Got some great feedback from the article yesterday, "A Discourse on Fishing Graves and Angling Epitaphs." Two in particular I felt were worth posting. The first is from Heddon guru Bill Roberts, who writes:
Enjoyed today's blog. Here's one of my favorites. When Charles Heddon died, noted Editor, Author, Sportsman, and close friend Bob Davis had this note placed in Charles hand: "Farewell for the moment, Charley," wrote Davis. "You will see Uncle Jimmy when he comes to greet you on the Styx, the river between the living and the dead, where we anchor in the still water and fish together as in the unforgettable past."
Bill Roberts followed up his email with this one:
Bob Davis was also James Heddon's fishing partner and good friend. Thirty years earlier Bob wrote this upon hearing of James Heddon's death: "TO: JAMES HEDDON, Dowagiac, Michigan: Goody bye, Uncle Jimmy, though you wore your name in water, it will remain indelible forever, and your memory will never fade. Your children will place this, my farewell, in your hand. Hold it until we meet again. BOB."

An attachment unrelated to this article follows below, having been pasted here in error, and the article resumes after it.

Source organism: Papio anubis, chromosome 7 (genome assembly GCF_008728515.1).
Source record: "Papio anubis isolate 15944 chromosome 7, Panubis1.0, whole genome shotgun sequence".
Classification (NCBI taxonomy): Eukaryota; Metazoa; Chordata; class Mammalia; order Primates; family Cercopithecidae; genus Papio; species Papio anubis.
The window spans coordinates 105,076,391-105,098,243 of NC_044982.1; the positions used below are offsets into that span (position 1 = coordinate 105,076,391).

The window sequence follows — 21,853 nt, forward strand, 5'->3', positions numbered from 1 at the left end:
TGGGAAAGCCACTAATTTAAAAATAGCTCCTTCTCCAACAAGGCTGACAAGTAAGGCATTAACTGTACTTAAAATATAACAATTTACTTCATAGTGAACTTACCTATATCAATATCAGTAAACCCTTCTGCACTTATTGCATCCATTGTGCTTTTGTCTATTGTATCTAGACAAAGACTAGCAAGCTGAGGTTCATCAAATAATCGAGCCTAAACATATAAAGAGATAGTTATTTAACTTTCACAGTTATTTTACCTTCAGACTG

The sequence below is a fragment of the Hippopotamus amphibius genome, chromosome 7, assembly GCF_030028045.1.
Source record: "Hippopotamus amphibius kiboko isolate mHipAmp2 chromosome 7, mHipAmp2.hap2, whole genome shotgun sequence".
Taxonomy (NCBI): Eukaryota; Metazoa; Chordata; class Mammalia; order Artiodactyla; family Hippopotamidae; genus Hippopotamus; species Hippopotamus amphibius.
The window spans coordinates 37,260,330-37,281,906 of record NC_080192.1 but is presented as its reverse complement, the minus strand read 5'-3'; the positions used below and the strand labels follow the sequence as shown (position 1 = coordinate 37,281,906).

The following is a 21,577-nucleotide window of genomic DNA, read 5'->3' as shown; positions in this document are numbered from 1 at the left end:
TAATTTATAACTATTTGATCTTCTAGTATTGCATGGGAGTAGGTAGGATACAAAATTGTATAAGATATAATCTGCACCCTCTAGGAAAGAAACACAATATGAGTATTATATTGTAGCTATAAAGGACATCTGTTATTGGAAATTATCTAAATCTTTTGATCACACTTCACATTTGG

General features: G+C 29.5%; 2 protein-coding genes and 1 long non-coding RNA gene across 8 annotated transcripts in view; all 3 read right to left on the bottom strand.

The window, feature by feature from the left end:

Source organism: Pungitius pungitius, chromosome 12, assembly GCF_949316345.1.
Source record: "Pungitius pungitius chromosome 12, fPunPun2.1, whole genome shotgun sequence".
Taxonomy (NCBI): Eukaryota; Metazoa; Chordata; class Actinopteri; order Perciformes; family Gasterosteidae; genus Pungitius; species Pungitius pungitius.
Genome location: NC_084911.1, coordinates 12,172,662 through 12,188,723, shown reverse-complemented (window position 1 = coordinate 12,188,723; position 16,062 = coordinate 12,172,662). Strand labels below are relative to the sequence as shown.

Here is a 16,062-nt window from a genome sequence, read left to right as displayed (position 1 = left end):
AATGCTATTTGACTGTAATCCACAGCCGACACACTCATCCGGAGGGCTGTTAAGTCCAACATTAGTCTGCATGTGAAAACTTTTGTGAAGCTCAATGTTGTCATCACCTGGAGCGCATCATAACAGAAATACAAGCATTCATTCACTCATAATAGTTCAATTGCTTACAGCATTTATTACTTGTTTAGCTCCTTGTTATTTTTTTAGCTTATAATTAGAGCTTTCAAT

And his name has remained indelible forever.
That's pretty awesome, Bill!
Perhaps the most simple and poignant epitaph of them all is this fantastic grave stone for Private Paul T. Moore, World War II veteran, sent in by Wayne Mullins. Like Councilman Taft, it simply says "Gone Fishing."
Nothing more needs to be said beyond that.
-- Dr. Todd